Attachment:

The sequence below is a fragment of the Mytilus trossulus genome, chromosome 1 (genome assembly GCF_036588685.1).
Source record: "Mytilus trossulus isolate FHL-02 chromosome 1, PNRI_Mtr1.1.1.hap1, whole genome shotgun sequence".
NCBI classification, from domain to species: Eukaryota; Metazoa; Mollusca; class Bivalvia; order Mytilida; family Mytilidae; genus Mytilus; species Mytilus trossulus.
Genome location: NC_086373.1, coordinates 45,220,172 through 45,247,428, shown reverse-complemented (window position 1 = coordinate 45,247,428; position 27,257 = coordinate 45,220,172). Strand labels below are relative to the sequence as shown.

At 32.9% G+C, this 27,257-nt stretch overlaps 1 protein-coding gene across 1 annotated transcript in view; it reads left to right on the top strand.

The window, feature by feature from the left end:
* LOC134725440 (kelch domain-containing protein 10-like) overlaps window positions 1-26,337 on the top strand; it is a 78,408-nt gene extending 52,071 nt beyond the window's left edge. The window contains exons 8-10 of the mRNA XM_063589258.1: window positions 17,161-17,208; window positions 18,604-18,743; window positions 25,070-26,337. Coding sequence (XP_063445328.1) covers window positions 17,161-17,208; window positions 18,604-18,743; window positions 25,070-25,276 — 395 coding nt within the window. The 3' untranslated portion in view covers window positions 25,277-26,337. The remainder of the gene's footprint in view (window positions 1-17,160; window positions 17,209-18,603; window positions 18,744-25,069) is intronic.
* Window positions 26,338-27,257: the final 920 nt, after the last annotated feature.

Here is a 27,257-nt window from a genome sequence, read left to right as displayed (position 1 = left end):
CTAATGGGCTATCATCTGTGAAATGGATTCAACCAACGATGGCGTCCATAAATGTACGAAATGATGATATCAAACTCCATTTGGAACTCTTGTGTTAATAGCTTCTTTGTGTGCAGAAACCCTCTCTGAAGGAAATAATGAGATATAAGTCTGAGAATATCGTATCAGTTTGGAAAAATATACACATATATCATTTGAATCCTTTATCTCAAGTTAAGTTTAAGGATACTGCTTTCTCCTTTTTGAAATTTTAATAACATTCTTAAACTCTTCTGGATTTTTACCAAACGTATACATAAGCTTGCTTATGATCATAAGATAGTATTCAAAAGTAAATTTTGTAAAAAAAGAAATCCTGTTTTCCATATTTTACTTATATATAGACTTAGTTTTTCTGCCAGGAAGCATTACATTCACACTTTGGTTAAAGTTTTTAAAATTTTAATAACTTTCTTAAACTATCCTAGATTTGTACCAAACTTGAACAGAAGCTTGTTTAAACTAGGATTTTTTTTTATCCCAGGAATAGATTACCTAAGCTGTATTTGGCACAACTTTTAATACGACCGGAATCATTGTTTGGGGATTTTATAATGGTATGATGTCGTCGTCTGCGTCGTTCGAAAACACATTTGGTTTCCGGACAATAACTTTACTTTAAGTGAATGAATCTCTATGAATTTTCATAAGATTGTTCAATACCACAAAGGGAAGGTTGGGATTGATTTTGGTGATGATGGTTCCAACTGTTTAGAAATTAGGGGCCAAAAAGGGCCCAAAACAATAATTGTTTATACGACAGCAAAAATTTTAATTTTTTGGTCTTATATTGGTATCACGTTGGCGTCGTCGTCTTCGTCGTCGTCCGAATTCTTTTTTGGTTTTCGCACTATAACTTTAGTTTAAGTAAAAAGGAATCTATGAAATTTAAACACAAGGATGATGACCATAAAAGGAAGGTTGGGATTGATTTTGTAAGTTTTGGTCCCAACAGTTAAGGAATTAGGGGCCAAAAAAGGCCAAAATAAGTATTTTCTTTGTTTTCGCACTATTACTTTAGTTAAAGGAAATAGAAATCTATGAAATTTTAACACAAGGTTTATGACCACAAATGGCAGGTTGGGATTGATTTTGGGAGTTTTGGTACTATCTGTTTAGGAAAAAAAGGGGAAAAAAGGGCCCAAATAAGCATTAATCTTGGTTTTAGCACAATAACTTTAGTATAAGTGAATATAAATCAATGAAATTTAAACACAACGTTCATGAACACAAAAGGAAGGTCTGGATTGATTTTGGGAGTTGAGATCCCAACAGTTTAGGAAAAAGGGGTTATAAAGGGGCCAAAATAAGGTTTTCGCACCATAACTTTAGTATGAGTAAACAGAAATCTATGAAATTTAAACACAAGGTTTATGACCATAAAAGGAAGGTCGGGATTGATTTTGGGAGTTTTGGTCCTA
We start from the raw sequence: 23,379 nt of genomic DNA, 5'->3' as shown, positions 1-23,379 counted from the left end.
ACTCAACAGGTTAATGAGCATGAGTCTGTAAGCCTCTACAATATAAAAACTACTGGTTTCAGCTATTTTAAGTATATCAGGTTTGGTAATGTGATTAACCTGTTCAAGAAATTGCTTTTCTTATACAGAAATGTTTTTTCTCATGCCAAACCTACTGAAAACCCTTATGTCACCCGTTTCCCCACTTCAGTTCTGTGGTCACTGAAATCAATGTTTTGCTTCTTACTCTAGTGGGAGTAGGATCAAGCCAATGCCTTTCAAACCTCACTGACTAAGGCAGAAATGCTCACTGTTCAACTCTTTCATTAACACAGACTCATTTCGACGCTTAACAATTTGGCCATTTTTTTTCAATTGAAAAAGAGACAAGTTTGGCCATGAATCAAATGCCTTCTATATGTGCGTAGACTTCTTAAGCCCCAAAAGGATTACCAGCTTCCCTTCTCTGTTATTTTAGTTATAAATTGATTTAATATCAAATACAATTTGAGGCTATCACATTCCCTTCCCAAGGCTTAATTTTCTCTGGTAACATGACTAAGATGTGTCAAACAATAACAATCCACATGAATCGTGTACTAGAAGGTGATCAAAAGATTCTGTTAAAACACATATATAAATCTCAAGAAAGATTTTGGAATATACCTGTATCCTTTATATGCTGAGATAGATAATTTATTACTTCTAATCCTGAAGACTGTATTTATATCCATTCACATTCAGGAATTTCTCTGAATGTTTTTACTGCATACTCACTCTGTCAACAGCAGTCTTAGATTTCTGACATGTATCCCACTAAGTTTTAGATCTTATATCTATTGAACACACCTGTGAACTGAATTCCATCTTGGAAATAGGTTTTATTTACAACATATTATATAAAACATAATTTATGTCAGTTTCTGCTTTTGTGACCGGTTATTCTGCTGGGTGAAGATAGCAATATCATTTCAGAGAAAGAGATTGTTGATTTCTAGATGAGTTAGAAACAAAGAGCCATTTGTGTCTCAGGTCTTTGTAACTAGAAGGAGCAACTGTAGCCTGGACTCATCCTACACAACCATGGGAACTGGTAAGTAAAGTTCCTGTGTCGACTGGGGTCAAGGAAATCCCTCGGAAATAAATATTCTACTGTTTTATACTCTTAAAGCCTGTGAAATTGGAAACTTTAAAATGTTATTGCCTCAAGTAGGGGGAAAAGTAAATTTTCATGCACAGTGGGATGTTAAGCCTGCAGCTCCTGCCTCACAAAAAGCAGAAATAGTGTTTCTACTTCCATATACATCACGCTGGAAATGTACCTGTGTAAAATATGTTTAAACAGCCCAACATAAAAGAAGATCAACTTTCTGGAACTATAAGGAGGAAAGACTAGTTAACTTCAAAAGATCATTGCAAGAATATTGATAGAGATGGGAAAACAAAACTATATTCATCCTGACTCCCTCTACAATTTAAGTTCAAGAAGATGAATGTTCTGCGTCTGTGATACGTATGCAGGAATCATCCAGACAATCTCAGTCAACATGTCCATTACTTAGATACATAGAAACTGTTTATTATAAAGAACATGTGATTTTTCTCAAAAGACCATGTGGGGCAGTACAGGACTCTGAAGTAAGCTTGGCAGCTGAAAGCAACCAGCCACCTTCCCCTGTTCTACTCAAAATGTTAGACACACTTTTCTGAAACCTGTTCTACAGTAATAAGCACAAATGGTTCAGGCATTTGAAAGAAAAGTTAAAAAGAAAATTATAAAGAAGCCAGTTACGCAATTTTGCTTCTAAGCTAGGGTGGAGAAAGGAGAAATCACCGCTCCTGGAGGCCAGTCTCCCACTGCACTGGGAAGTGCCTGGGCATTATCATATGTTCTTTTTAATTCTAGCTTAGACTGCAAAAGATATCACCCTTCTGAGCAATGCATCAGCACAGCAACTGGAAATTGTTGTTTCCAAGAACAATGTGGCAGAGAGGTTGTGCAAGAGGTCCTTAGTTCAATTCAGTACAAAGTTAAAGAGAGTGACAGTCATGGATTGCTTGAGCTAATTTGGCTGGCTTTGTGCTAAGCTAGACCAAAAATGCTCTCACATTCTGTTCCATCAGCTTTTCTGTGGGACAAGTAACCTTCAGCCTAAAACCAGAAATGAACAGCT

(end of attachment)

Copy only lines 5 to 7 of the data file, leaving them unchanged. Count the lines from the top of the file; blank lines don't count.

At 32.9% G+C, this 27,257-nt stretch overlaps 1 protein-coding gene across 1 annotated transcript in view; it reads left to right on the top strand.

The window, feature by feature from the left end:
* LOC134725440 (kelch domain-containing protein 10-like) overlaps window positions 1-26,337 on the top strand; it is a 78,408-nt gene extending 52,071 nt beyond the window's left edge. The window contains exons 8-10 of the mRNA XM_063589258.1: window positions 17,161-17,208; window positions 18,604-18,743; window positions 25,070-26,337. Coding sequence (XP_063445328.1) covers window positions 17,161-17,208; window positions 18,604-18,743; window positions 25,070-25,276 — 395 coding nt within the window. The 3' untranslated portion in view covers window positions 25,277-26,337. The remainder of the gene's footprint in view (window positions 1-17,160; window positions 17,209-18,603; window positions 18,744-25,069) is intronic.